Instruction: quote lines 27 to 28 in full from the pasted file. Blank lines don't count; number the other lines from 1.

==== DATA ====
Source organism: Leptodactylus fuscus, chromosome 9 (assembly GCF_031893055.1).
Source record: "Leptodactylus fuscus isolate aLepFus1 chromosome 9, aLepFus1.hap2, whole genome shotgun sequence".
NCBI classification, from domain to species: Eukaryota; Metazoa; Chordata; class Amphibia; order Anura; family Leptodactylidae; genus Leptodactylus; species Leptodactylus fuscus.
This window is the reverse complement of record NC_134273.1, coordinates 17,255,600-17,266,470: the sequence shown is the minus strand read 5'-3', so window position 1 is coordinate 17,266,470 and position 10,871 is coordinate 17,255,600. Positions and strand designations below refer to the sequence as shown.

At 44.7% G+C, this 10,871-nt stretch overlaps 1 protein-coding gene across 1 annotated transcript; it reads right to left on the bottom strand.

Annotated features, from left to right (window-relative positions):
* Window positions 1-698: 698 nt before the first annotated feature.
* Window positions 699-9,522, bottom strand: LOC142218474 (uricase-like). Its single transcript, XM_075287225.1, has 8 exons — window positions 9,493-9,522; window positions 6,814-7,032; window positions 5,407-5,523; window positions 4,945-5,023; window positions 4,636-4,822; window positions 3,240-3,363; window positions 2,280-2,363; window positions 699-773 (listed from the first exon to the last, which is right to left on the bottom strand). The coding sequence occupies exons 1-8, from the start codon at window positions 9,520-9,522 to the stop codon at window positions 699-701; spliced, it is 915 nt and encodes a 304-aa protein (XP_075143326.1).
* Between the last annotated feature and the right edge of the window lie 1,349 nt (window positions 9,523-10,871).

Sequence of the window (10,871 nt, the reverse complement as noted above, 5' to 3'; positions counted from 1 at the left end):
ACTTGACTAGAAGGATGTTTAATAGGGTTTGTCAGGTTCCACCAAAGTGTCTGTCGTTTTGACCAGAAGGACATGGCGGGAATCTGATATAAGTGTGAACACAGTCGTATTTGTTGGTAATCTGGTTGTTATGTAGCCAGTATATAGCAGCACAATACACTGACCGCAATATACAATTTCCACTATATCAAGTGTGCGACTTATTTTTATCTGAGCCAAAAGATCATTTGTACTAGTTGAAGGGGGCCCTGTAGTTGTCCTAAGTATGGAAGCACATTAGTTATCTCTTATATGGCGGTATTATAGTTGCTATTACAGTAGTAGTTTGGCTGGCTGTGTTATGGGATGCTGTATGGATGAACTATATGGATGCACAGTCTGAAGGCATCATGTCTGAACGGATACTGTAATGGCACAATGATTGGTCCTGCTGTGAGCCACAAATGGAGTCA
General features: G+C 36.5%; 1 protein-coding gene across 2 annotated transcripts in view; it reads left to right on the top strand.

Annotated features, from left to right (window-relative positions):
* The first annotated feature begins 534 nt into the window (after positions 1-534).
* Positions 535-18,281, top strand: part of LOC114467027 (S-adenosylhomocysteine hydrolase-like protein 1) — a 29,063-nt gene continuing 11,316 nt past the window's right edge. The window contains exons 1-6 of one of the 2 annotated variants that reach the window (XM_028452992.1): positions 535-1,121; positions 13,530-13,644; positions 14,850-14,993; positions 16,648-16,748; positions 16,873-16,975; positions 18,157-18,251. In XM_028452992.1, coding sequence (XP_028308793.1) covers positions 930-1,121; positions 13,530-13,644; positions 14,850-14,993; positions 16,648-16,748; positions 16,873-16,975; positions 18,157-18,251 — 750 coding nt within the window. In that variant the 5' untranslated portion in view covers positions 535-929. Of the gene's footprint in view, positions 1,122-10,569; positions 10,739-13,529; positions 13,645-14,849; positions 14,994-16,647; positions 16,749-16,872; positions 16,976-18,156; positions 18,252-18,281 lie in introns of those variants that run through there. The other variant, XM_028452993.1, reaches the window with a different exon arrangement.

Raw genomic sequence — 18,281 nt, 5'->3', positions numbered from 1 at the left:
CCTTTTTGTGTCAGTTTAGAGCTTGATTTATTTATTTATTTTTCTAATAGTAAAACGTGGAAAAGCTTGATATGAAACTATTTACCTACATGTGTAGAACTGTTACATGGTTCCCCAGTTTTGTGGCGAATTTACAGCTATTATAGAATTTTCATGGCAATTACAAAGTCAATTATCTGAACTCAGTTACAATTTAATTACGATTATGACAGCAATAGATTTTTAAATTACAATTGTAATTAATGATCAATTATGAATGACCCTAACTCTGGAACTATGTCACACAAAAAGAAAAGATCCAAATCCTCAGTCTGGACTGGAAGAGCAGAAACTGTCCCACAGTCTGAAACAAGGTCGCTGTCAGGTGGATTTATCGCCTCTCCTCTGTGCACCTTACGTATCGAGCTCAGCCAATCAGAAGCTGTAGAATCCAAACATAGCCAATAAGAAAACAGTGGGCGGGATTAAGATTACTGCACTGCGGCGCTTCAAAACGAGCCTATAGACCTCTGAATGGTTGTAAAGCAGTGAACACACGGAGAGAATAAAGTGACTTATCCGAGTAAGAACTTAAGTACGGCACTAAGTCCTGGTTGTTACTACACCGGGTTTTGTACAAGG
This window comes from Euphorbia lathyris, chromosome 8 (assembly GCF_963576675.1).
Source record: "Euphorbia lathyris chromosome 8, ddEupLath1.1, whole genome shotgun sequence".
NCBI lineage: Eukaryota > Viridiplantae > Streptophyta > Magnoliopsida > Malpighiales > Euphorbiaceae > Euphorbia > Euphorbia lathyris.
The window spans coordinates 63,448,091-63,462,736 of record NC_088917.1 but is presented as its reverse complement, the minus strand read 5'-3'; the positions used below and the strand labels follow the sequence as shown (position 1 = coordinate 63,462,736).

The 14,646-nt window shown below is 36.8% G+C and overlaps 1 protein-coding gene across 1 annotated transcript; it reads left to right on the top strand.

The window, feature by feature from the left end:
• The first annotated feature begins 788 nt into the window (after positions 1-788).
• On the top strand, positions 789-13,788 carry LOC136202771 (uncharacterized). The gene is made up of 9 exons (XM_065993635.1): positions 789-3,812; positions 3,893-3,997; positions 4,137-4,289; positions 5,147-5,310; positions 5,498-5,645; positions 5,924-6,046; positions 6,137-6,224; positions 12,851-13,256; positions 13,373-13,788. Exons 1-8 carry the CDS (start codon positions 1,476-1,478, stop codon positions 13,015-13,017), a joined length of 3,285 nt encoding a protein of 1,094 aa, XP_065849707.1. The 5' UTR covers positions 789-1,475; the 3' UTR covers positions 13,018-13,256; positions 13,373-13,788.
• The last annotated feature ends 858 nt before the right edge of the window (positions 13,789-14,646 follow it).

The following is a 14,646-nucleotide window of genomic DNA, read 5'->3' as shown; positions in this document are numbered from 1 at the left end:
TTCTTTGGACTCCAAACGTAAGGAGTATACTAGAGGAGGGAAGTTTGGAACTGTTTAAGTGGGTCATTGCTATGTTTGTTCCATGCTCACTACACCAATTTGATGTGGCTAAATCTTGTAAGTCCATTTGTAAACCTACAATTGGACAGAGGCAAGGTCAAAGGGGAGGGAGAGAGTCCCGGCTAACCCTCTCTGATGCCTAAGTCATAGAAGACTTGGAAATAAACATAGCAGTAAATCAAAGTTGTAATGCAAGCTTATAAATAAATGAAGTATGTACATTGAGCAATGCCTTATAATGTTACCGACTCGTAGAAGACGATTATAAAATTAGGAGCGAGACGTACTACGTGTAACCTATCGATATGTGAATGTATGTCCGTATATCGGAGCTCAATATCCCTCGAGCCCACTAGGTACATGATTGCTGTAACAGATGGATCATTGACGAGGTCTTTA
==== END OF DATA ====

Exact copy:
The following is a 14,646-nucleotide window of genomic DNA, read 5'->3' as shown; positions in this document are numbered from 1 at the left end:
TTCTTTGGACTCCAAACGTAAGGAGTATACTAGAGGAGGGAAGTTTGGAACTGTTTAAGTGGGTCATTGCTATGTTTGTTCCATGCTCACTACACCAATTTGATGTGGCTAAATCTTGTAAGTCCATTTGTAAACCTACAATTGGACAGAGGCAAGGTCAAAGGGGAGGGAGAGAGTCCCGGCTAACCCTCTCTGATGCCTAAGTCATAGAAGACTTGGAAATAAACATAGCAGTAAATCAAAGTTGTAATGCAAGCTTATAAATAAATGAAGTATGTACATTGAGCAATGCCTTATAATGTTACCGACTCGTAGAAGACGATTATAAAATTAGGAGCGAGACGTACTACGTGTAACCTATCGATATGTGAATGTATGTCCGTATATCGGAGCTCAATATCCCTCGAGCCCACTAGGTACATGATTGCTGTAACAGATGGATCATTGACGAGGTCTTTA